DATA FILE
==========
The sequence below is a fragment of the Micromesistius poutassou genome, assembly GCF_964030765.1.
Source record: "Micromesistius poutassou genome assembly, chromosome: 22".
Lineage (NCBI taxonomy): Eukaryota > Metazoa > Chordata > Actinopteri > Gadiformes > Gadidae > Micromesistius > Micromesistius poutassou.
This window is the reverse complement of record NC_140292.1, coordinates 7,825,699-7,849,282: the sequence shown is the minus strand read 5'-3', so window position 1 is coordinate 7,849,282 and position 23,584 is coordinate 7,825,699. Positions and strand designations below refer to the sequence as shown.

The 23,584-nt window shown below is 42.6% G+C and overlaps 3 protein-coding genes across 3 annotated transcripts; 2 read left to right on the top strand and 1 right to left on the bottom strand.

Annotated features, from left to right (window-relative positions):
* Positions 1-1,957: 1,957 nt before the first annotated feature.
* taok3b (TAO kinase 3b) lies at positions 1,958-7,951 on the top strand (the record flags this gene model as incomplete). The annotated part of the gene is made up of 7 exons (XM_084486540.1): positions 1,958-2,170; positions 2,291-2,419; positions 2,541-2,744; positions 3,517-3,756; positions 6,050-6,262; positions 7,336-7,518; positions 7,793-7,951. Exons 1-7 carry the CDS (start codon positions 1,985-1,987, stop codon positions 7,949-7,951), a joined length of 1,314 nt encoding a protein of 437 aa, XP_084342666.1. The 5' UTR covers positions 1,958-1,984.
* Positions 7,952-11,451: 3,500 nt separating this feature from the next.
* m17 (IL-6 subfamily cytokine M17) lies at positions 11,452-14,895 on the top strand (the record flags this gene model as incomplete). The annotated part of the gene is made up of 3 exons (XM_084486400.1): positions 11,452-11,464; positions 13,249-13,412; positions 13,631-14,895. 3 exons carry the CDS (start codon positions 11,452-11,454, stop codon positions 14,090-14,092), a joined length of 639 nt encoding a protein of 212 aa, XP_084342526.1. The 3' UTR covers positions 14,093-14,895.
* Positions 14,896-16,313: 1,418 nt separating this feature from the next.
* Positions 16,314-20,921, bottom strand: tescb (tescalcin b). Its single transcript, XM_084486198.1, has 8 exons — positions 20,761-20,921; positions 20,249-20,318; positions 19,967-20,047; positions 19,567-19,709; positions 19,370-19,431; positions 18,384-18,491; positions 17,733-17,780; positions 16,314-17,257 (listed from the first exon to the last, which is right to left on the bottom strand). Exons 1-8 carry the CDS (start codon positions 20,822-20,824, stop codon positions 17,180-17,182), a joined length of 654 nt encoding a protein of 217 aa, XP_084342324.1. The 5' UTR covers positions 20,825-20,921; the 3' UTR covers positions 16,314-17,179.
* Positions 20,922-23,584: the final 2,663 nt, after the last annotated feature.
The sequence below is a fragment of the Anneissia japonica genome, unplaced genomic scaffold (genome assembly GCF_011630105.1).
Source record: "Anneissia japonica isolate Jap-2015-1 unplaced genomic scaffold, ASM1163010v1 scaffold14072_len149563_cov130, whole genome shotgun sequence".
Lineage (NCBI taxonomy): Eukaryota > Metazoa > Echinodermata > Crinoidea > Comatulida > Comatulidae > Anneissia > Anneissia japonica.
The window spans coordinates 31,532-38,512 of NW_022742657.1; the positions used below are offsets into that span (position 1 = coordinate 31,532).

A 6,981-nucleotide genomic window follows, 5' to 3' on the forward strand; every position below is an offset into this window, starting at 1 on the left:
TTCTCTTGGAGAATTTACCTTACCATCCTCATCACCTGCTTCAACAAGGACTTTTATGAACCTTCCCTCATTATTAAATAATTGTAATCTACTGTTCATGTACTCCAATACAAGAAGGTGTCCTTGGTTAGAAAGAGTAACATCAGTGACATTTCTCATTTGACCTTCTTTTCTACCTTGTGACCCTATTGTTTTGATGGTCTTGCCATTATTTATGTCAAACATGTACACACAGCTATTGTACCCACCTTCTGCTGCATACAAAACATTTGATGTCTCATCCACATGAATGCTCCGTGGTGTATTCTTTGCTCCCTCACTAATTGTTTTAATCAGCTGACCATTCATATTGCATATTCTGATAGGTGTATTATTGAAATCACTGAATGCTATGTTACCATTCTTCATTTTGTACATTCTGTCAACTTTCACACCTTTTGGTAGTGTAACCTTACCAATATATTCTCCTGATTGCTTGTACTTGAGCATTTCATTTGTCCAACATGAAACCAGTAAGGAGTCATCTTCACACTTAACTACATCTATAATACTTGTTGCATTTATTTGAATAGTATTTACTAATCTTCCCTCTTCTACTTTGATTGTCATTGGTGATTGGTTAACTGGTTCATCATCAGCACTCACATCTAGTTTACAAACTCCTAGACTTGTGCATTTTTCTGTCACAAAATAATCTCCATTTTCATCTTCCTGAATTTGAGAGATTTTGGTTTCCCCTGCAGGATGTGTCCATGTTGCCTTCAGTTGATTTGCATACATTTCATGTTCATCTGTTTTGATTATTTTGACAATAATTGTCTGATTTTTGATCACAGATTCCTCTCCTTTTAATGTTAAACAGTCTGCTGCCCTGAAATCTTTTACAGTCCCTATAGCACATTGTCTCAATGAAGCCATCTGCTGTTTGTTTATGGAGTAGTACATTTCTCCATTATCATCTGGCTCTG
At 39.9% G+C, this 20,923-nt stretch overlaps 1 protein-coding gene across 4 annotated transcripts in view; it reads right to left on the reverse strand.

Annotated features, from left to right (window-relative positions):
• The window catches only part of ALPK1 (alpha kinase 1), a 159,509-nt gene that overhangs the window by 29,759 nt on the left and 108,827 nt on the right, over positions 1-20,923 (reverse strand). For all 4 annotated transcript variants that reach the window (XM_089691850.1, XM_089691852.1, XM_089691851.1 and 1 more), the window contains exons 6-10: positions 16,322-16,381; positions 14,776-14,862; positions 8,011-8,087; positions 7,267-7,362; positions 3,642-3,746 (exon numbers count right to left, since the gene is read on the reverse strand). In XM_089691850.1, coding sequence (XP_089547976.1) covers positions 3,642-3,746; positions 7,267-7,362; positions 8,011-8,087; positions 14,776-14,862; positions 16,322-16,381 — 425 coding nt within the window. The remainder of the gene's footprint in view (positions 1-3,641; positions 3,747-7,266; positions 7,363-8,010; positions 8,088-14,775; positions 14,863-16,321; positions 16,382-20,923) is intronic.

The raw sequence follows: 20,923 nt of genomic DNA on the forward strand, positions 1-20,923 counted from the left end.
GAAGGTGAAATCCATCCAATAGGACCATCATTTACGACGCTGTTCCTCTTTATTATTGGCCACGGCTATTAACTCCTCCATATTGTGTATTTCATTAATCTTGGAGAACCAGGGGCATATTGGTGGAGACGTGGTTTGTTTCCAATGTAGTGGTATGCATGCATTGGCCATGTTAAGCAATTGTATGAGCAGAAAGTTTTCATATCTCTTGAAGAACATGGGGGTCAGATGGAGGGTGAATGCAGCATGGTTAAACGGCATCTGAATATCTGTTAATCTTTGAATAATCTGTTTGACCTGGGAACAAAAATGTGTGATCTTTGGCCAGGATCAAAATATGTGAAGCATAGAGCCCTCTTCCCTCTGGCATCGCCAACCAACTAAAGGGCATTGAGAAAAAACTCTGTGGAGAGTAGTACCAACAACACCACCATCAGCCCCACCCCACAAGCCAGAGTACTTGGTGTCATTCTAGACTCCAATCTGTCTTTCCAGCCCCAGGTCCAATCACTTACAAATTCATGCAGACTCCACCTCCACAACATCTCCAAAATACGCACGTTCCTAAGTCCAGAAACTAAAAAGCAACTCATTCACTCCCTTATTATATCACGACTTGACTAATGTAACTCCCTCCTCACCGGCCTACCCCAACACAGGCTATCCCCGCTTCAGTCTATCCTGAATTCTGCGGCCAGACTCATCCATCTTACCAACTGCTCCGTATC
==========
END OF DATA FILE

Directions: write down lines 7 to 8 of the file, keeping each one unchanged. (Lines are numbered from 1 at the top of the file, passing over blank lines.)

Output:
* Positions 1-1,957: 1,957 nt before the first annotated feature.
* taok3b (TAO kinase 3b) lies at positions 1,958-7,951 on the top strand (the record flags this gene model as incomplete). The annotated part of the gene is made up of 7 exons (XM_084486540.1): positions 1,958-2,170; positions 2,291-2,419; positions 2,541-2,744; positions 3,517-3,756; positions 6,050-6,262; positions 7,336-7,518; positions 7,793-7,951. Exons 1-7 carry the CDS (start codon positions 1,985-1,987, stop codon positions 7,949-7,951), a joined length of 1,314 nt encoding a protein of 437 aa, XP_084342666.1. The 5' UTR covers positions 1,958-1,984.